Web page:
HurrMark wrote:wxman57 wrote:sammy126 wrote:Why are the storms getting more violent and destructive? Is it due to climate change?
Nope. In fact, the U.S. has seen far fewer major hurricane hits in the past 20 years than back in the 1930s, 40s, 50s and 60s.
Agreed... unless something unprecedented happens in November, we would have gone seven consecutive years without a major landfall. And if you go further back, we have gone 11 out of the last 13 years without one (and the one in 1999 hit the most sparsely populated county on the coast). So we really have been lucky...most of the big storms have either shunted out to sea or stayed south.
Mayor Bloomberg feels Sandy was due to global warming, but while it was a devastating storm, it was devastating only because it was in the "right" place at the "right" time...no other reason. The only thing that might be remotely related to global warming was higher than average SSTs, but most really were not on Sandy's track...they were further north.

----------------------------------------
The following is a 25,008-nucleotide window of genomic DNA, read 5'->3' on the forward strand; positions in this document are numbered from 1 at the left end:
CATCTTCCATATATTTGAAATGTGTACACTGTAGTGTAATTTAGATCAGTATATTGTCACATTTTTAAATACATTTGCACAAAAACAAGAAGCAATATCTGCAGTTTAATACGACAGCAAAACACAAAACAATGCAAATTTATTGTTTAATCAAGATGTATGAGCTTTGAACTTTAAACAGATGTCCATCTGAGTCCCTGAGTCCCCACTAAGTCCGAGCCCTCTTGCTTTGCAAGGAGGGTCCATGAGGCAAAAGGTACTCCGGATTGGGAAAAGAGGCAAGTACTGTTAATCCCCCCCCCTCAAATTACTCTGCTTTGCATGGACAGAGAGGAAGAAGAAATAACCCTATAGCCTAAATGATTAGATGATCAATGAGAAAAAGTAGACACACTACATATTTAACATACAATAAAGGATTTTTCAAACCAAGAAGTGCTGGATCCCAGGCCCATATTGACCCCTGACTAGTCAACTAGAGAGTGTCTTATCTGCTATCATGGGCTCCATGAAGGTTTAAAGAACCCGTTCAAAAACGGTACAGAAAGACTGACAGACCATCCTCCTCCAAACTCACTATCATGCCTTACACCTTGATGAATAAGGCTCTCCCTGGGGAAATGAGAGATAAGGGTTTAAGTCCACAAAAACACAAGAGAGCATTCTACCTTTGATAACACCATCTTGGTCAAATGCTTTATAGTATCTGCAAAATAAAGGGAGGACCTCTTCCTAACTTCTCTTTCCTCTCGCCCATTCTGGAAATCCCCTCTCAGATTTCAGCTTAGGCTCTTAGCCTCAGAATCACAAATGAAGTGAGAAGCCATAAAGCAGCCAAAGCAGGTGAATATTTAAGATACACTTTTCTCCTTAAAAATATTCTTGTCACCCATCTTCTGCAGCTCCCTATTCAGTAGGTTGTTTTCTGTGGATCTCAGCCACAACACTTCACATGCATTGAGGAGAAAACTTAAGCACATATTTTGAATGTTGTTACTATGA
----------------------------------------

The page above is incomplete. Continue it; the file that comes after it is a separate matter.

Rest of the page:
Quite a few historic Cat 3's may have actually been Cat 1-2 if modern technology was available, since most were based on pressure-wind relationships. (A few may have been promoted as well, mostly small and rapid deepening storms).
If you look at a lot of historic storms, they would do Katrina-like damage or worse if they happened today. For example, the 1926 Miami hurricane would probably do close to $200 billion in damage if it happened today. The 1938 Long Island Express would do about $75 billion and the 1821 Norfolk and Long Island hurricane would probably do some insane number as well.